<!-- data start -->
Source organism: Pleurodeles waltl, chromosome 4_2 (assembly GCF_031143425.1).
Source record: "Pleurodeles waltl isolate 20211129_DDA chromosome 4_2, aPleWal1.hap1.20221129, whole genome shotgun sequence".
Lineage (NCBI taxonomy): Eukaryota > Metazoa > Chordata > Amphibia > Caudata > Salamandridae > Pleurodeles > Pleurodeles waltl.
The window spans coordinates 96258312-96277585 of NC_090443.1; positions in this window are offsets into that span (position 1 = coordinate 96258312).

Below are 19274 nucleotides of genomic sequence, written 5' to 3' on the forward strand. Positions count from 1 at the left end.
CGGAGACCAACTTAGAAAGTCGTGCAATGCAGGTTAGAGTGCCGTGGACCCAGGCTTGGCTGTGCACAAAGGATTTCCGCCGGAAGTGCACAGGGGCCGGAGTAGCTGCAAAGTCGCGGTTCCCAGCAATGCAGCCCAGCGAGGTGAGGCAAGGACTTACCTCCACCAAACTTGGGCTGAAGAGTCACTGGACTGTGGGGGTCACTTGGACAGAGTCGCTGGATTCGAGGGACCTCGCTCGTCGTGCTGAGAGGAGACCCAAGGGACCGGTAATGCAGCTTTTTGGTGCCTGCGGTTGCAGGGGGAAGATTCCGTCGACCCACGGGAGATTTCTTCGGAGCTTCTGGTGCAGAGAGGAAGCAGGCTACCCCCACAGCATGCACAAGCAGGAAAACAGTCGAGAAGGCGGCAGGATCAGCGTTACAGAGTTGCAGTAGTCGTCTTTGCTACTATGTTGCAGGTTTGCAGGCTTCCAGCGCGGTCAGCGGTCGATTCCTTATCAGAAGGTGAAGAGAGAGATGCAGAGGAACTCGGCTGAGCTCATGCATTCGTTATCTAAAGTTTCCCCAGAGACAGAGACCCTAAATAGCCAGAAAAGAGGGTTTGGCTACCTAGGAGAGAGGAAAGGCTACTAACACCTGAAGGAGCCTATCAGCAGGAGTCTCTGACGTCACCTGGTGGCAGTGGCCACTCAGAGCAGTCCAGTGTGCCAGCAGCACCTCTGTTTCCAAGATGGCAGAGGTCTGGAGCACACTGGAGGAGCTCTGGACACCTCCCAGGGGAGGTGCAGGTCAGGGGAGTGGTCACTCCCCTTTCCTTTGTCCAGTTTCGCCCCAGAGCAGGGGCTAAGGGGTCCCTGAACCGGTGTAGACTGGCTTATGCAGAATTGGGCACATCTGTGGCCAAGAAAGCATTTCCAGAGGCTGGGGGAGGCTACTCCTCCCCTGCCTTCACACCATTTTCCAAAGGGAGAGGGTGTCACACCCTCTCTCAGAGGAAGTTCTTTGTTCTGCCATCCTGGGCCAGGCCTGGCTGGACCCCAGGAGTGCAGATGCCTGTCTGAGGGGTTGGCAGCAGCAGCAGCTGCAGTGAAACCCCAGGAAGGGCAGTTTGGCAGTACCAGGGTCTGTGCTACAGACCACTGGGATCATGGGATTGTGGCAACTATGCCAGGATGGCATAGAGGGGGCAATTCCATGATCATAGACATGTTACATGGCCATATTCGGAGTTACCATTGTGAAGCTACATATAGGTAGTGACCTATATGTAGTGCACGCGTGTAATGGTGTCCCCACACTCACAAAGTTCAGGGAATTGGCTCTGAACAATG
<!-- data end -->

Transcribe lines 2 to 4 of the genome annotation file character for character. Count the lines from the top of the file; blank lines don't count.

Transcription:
Source record: "Pleurodeles waltl isolate 20211129_DDA chromosome 4_2, aPleWal1.hap1.20221129, whole genome shotgun sequence".
Lineage (NCBI taxonomy): Eukaryota > Metazoa > Chordata > Amphibia > Caudata > Salamandridae > Pleurodeles > Pleurodeles waltl.
The window spans coordinates 96258312-96277585 of NC_090443.1; positions in this window are offsets into that span (position 1 = coordinate 96258312).